Most people who are diagnosed with cancer worry about dying. When your teenager hears about your illness, he may also start worrying about your chances of dying. Should the two of you talk about it? While you make up your mind, think about these issues:
- If your doctor is hopeful about your chances of getting better, you don’t need to tell your child that you could die.
- With all of the research that’s being done, and the new treatments that are available, there’s a chance that your type of cancer may be cured one day.
- If your chances of surviving cancer aren’t good, though, you’ll have to balance being honest with not wanting your teen to worry about your death before it’s necessary.
What to say
Teenagers will worry a little less if they’re able to learn some information about your disease and how the doctors will treat it. The following tips may help:
- Let teenagers know that you’ll answer their questions at any time. Offer to find other people who could speak with them, too, like your doctor, a counselor, social worker, or a member of your religious community. A cancer support group for family members could also be helpful.
- Tell teens what you expect from your treatment: Will it be a cure, will it put you in remission, or will it offer a little more time for all of you to be together before your death?
- Help them understand that your cancer is not exactly the same as anyone else’s. For example, even though two women may both have breast cancer, they might have two different kinds of treatment; each of their doctors may be looking for different results, too.
- Ask a close family friend or other trusted adult to join you and your teenager in a talk about death. It will help show your teen that your death is not a “secret” shared by just a few people. It will also give your child an extra person to speak with during the extra-tough times in your illness.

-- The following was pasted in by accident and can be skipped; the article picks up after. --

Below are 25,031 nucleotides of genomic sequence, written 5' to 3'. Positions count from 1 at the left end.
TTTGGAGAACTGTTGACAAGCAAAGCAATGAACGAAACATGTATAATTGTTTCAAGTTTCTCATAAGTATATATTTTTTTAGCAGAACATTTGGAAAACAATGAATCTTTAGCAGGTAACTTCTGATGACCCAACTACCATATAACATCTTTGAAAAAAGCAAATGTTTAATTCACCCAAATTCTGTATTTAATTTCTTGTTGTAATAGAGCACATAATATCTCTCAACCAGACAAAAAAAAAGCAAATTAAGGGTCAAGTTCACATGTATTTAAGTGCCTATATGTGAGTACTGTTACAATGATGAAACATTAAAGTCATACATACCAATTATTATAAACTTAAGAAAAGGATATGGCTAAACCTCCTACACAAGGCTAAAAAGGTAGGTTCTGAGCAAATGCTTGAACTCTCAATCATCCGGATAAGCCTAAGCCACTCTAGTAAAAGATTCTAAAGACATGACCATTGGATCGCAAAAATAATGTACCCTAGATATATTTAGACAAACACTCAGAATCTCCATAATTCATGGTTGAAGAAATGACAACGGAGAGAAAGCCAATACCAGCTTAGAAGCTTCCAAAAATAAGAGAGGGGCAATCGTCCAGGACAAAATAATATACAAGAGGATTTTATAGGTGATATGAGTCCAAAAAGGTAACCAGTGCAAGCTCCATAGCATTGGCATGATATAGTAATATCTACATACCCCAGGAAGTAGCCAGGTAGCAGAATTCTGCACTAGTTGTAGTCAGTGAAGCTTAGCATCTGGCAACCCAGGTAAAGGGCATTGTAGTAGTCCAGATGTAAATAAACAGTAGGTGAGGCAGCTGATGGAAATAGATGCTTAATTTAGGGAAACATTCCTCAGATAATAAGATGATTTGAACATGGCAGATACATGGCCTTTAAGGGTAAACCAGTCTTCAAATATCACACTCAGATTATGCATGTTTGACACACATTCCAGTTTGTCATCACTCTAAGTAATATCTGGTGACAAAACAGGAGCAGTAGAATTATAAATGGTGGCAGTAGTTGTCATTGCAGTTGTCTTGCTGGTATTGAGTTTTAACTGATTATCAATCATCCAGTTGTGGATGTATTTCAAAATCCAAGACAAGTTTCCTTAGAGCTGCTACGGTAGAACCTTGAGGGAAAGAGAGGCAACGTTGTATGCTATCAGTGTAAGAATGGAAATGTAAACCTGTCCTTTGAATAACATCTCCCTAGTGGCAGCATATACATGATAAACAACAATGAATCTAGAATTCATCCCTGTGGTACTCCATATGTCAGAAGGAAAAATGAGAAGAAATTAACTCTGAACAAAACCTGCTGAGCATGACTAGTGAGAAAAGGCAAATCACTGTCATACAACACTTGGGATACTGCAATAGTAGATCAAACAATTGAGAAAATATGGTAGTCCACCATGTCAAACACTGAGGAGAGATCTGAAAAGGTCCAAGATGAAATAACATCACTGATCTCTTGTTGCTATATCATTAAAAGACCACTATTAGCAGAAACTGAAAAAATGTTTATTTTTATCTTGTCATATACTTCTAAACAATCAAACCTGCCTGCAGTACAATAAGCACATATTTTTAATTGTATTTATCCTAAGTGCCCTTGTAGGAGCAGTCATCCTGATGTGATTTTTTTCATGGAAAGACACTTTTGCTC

- Be honest with your children so that they feel comfortable talking about their fears or worries.
Teenagers usually understand the natural cycles of life and death, and they think a lot about the future. Here are some typical teenage reactions to the idea of cancer and death:
- Teens may not want to hear all of the important information about your illness at once.
- They may start worrying about their own death, or the deaths of other people that they love.
- They may start looking on the Internet for information about cancer. Teach them that not all health information that they read on the Internet, or hear from their friends, is correct. Ask your doctor for some websites that have good sources of information, and share those sites with your child.
American Cancer Society. (2005). Helping children when a family member has cancer. www.cancer.org.
Blum, D. CancerCare Connect. (2005) Helping children when a family member has cancer. Retrieved 6/30/08 from www.cancercare.org.
Harpham, W. (1997). When a parent has cancer: a guide to caring for your children. New York: HarperCollins
National Cancer Institute (n.d.) When someone in your family has cancer. Retrieved 7/1/08 from www.cancer.gov.